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George Shultz, Reagan's Legendary Secretary of State and Major Force Behind Cold War's Peaceful End, Dead at 100

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Former Secretary of State George Shultz, who served President Ronald Reagan during the crucial, closing years of the Cold War, died Saturday at the age of 100, the Hoover Institution said Sunday.

Although Shultz held multiple high-level positions in several administrations, he is best remembered for the six years he served as secretary of state under Reagan, whose 110th birthday would have been on Saturday.

In recalling his achievements in diplomacy with the then-Soviet Union, The New York Times summed it up this way:

“Moscow and Washington had not spoken for years; nuclear tensions escalated and hit a peak during his first months in office. The hard work of replacing fear and hatred with a measure of trust and confidence took place in more than 30 meetings with Mr. Shultz and the Soviet foreign minister, Eduard Shevardnadze, between 1985 and 1988. The Soviets saw Mr. Shultz as their key interlocutor; in private, they called him the prime minister of the United States.”

The talks led to the Intermediate-Range Nuclear Forces Treaty that went into effect in 1988. The treaty led to the destruction of 2,692 missiles. (In 2019, then-President Donald Trump withdrew from the treaty, saying Russia had stopped complying with it.)

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Shultz said in later years that he was among the few who believed that then-Soviet leader Mikhail S. Gorbachev was different from those who came before him.

“Many people in Washington said: ‘There is nothing different, these are just personalities. Nothing can be changed,’” Shultz said in an oral history of the Reagan administration, according to The Times.

“They were terribly wrong,” he said.

Although the fall of the Berlin Wall came after Reagan had left office, Shultz noted in his memoir that, “It is fair to say that the Cold War ended during the Reagan years.”

His official State Department biography noted that, “Through positive responses to the overtures of Gorbachev and his Foreign Minister, Eduard Shevardnadze, and through his own initiatives, Shultz helped to draft and sign landmark arms control treaties and other agreements that helped to diminish U.S.-Soviet antagonism.”

Many recalled his legacy.

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“Our colleague was a great American statesman and a true patriot in every sense of the word. He will be remembered in history as a man who made the world a better place,” former Secretary of State and Director of the Hoover Institution Condoleezza Rice said in a statement, according to CNN.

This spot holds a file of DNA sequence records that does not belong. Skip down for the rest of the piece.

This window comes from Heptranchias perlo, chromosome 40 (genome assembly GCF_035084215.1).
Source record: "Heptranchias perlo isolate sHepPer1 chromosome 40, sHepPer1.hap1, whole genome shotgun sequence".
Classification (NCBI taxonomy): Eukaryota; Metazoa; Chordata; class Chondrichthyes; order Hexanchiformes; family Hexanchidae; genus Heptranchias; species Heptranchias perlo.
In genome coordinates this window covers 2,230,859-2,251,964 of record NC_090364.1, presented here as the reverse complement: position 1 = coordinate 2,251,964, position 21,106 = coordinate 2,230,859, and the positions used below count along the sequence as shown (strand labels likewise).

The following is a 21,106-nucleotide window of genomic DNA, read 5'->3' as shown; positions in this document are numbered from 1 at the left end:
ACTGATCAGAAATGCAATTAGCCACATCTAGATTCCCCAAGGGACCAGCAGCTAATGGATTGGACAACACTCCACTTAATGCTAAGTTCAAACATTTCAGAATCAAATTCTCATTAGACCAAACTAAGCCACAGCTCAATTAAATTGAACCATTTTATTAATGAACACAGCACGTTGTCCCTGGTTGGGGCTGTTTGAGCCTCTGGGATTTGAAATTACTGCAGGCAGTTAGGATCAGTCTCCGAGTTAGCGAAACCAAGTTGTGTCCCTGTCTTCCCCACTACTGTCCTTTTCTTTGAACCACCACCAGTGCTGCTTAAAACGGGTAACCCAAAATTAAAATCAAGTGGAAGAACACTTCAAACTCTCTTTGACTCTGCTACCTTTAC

“George will be remembered as one of the most influential secretaries of state in our history. He was President Ronald Reagan’s most trusted adviser as the Cold War was drawing to a close. His deft touch in reading and encouraging Reagan’s instincts, first to challenge the Soviet Union, and then to find common ground through diplomacy, served the president and the country well,” she wrote in a tribute to Shultz posted by The Washington Post.

“Now, we will have to carry on the work that he challenged us to do: to love freedom, to provide opportunity for all and to never lose a thirst for learning. We will miss him. Yet, we could not have asked for more than to have shared in his passionate embrace of life’s joys and challenges. George Shultz ran his race and finished strong until the very end. For that we should be grateful, because even as we mourn his passing, we are all so much better for having been a part of the consequential life that he lived.”

Does America need leaders like Shultz and Reagan again?

In addition to his service as secretary of state, Shultz served as secretary of the treasury, secretary of labor and director of the Office of Management and Budget during the Nixon administration.

He was a senior at Princeton when the Japanese bombed Pearl Harbor on Dec. 7, 1941, according to The New York Times. Schultz joined the Marines shortly after graduation and saw combat in the Pacific.

After the war, he earned a doctorate at the Massachusetts Institute of Technology and joined the faculty there, The Times reported.

At his death, he was the oldest surviving former cabinet member of any presidential administration, according to Fox News.

In 1989, Shultz was awarded the Presidential Medal of Freedom, the highest honor a civilian can receive.

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Jack Davis is a freelance writer who joined The Western Journal in July 2015 and chronicled the campaign that saw President Donald Trump elected. Since then, he has written extensively for The Western Journal on the Trump administration as well as foreign policy and military issues.
Jack Davis is a freelance writer who joined The Western Journal in July 2015 and chronicled the campaign that saw President Donald Trump elected. Since then, he has written extensively for The Western Journal on the Trump administration as well as foreign policy and military issues.
Jack can be reached at jackwritings1@gmail.com.
Location
New York City
Languages Spoken
English
Topics of Expertise
Politics, Foreign Policy, Military & Defense Issues




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